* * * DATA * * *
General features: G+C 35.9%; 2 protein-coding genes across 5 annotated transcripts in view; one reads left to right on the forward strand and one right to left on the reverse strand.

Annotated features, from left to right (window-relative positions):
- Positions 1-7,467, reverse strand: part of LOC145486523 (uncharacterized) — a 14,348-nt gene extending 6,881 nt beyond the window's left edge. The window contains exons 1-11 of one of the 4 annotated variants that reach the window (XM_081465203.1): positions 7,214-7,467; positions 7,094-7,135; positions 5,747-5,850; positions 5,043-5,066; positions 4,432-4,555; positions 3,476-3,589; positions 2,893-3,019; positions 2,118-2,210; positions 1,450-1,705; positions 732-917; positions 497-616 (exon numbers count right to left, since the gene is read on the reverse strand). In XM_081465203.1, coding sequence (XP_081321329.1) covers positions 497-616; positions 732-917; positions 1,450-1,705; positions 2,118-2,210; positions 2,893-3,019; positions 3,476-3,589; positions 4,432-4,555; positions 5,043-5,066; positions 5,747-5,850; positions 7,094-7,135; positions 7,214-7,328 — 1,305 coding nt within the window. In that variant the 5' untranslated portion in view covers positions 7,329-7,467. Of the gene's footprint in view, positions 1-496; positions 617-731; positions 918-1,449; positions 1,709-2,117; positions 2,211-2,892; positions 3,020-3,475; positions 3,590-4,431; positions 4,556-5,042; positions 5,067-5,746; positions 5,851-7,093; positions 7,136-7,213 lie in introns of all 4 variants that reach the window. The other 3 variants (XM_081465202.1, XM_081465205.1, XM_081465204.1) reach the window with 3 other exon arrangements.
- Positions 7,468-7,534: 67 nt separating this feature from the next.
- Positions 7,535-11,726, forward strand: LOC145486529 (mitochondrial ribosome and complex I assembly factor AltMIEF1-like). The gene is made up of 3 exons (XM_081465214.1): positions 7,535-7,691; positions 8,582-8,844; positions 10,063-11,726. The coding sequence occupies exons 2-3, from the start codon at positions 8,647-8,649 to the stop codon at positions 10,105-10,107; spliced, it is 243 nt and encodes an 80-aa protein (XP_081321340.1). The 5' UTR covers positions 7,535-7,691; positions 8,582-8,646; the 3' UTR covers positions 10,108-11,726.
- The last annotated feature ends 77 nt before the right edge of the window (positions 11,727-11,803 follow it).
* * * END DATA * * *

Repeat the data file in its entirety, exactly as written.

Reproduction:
General features: G+C 35.9%; 2 protein-coding genes across 5 annotated transcripts in view; one reads left to right on the forward strand and one right to left on the reverse strand.

Annotated features, from left to right (window-relative positions):
- Positions 1-7,467, reverse strand: part of LOC145486523 (uncharacterized) — a 14,348-nt gene extending 6,881 nt beyond the window's left edge. The window contains exons 1-11 of one of the 4 annotated variants that reach the window (XM_081465203.1): positions 7,214-7,467; positions 7,094-7,135; positions 5,747-5,850; positions 5,043-5,066; positions 4,432-4,555; positions 3,476-3,589; positions 2,893-3,019; positions 2,118-2,210; positions 1,450-1,705; positions 732-917; positions 497-616 (exon numbers count right to left, since the gene is read on the reverse strand). In XM_081465203.1, coding sequence (XP_081321329.1) covers positions 497-616; positions 732-917; positions 1,450-1,705; positions 2,118-2,210; positions 2,893-3,019; positions 3,476-3,589; positions 4,432-4,555; positions 5,043-5,066; positions 5,747-5,850; positions 7,094-7,135; positions 7,214-7,328 — 1,305 coding nt within the window. In that variant the 5' untranslated portion in view covers positions 7,329-7,467. Of the gene's footprint in view, positions 1-496; positions 617-731; positions 918-1,449; positions 1,709-2,117; positions 2,211-2,892; positions 3,020-3,475; positions 3,590-4,431; positions 4,556-5,042; positions 5,067-5,746; positions 5,851-7,093; positions 7,136-7,213 lie in introns of all 4 variants that reach the window. The other 3 variants (XM_081465202.1, XM_081465205.1, XM_081465204.1) reach the window with 3 other exon arrangements.
- Positions 7,468-7,534: 67 nt separating this feature from the next.
- Positions 7,535-11,726, forward strand: LOC145486529 (mitochondrial ribosome and complex I assembly factor AltMIEF1-like). The gene is made up of 3 exons (XM_081465214.1): positions 7,535-7,691; positions 8,582-8,844; positions 10,063-11,726. The coding sequence occupies exons 2-3, from the start codon at positions 8,647-8,649 to the stop codon at positions 10,105-10,107; spliced, it is 243 nt and encodes an 80-aa protein (XP_081321340.1). The 5' UTR covers positions 7,535-7,691; positions 8,582-8,646; the 3' UTR covers positions 10,108-11,726.
- The last annotated feature ends 77 nt before the right edge of the window (positions 11,727-11,803 follow it).